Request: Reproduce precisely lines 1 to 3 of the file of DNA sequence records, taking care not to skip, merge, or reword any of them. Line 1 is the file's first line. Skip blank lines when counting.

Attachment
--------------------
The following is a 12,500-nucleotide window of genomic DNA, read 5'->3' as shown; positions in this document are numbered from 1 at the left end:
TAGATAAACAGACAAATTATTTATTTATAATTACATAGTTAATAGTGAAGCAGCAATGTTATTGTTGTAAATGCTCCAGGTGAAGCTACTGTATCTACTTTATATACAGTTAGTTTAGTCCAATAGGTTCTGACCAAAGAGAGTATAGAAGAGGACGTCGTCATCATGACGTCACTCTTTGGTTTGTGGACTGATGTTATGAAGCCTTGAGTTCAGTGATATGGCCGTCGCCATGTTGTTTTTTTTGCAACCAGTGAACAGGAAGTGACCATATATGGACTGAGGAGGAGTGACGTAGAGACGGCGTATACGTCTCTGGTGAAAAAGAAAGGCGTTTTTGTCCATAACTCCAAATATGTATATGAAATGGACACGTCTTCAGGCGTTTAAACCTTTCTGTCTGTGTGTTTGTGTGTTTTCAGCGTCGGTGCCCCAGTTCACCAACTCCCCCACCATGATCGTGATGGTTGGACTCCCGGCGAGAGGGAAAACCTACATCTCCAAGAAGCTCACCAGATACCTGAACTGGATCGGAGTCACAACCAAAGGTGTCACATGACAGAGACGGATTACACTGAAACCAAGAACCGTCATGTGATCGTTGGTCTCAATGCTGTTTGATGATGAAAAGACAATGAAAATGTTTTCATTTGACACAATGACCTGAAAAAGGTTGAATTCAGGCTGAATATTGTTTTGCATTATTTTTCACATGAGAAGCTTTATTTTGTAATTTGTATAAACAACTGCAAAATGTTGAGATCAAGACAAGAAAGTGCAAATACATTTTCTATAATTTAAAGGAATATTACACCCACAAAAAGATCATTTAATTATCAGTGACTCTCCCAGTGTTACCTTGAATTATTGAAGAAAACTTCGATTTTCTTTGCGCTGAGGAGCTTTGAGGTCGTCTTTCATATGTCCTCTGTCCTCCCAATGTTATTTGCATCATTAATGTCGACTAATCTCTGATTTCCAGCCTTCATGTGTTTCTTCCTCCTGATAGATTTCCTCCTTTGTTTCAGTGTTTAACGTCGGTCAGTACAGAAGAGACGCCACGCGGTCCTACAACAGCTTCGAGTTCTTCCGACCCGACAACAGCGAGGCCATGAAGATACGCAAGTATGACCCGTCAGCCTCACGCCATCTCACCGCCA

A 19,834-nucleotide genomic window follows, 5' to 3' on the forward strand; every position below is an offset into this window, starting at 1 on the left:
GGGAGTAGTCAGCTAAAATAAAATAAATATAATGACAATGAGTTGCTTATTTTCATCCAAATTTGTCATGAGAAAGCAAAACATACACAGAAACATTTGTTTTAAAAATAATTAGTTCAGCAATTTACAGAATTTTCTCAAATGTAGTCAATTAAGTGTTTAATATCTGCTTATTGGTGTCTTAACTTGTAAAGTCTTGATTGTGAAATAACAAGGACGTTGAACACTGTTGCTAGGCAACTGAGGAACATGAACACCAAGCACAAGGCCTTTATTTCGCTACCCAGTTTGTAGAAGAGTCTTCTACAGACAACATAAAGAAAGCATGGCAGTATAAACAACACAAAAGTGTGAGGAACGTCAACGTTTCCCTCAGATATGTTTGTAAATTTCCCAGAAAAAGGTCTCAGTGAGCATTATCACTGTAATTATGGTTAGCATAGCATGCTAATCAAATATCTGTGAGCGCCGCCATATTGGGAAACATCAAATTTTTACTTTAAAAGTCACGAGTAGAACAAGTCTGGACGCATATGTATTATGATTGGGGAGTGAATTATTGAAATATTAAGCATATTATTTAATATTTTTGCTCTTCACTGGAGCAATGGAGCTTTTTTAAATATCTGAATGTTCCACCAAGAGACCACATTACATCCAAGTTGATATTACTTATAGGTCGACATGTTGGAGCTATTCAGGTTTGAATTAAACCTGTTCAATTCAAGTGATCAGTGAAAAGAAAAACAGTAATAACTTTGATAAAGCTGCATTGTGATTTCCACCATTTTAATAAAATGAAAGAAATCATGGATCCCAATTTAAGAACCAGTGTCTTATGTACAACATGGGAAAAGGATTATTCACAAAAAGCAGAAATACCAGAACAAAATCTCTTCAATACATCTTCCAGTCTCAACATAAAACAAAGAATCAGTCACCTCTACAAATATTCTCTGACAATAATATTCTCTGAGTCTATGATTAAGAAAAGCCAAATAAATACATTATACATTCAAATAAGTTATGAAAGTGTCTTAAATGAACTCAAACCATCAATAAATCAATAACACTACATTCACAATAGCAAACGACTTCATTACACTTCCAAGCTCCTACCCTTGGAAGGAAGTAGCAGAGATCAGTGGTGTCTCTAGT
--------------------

The following is a 12,500-nucleotide window of genomic DNA, read 5'->3' as shown; positions in this document are numbered from 1 at the left end:
TAGATAAACAGACAAATTATTTATTTATAATTACATAGTTAATAGTGAAGCAGCAATGTTATTGTTGTAAATGCTCCAGGTGAAGCTACTGTATCTACTTTATATACAGTTAGTTTAGTCCAATAGGTTCTGACCAAAGAGAGTATAGAAGAGGACGTCGTCATCATGACGTCACTCTTTGGTTTGTGGACTGATGTTATGAAGCCTTGAGTTCAGTGATATGGCCGTCGCCATGTTGTTTTTTTTGCAACCAGTGAACAGGAAGTGACCATATATGGACTGAGGAGGAGTGACGTAGAGACGGCGTATACGTCTCTGGTGAAAAAGAAAGGCGTTTTTGTCCATAACTCCAAATATGTATATGAAATGGACACGTCTTCAGGCGTTTAAACCTTTCTGTCTGTGTGTTTGTGTGTTTTCAGCGTCGGTGCCCCAGTTCACCAACTCCCCCACCATGATCGTGATGGTTGGACTCCCGGCGAGAGGGAAAACCTACATCTCCAAGAAGCTCACCAGATACCTGAACTGGATCGGAGTCACAACCAAAGGTGTCACATGACAGAGACGGATTACACTGAAACCAAGAACCGTCATGTGATCGTTGGTCTCAATGCTGTTTGATGATGAAAAGACAATGAAAATGTTTTCATTTGACACAATGACCTGAAAAAGGTTGAATTCAGGCTGAATATTGTTTTGCATTATTTTTCACATGAGAAGCTTTATTTTGTAATTTGTATAAACAACTGCAAAATGTTGAGATCAAGACAAGAAAGTGCAAATACATTTTCTATAATTTAAAGGAATATTACACCCACAAAAAGATCATTTAATTATCAGTGACTCTCCCAGTGTTACCTTGAATTATTGAAGAAAACTTCGATTTTCTTTGCGCTGAGGAGCTTTGAGGTCGTCTTTCATATGTCCTCTGTCCTCCCAATGTTATTTGCATCATTAATGTCGACTAATCTCTGATTTCCAGCCTTCATGTGTTTCTTCCTCCTGATAGATTTCCTCCTTTGTTTCAGTGTTTAACGTCGGTCAGTACAGAAGAGACGCCACGCGGTCCTACAACAGCTTCGAGTTCTTCCGACCCGACAACAGCGAGGCCATGAAGATACGCAAGTATGACCCGTCAGCCTCACGCCATCTCACCGCCA

A 19,834-nucleotide genomic window follows, 5' to 3' on the forward strand; every position below is an offset into this window, starting at 1 on the left: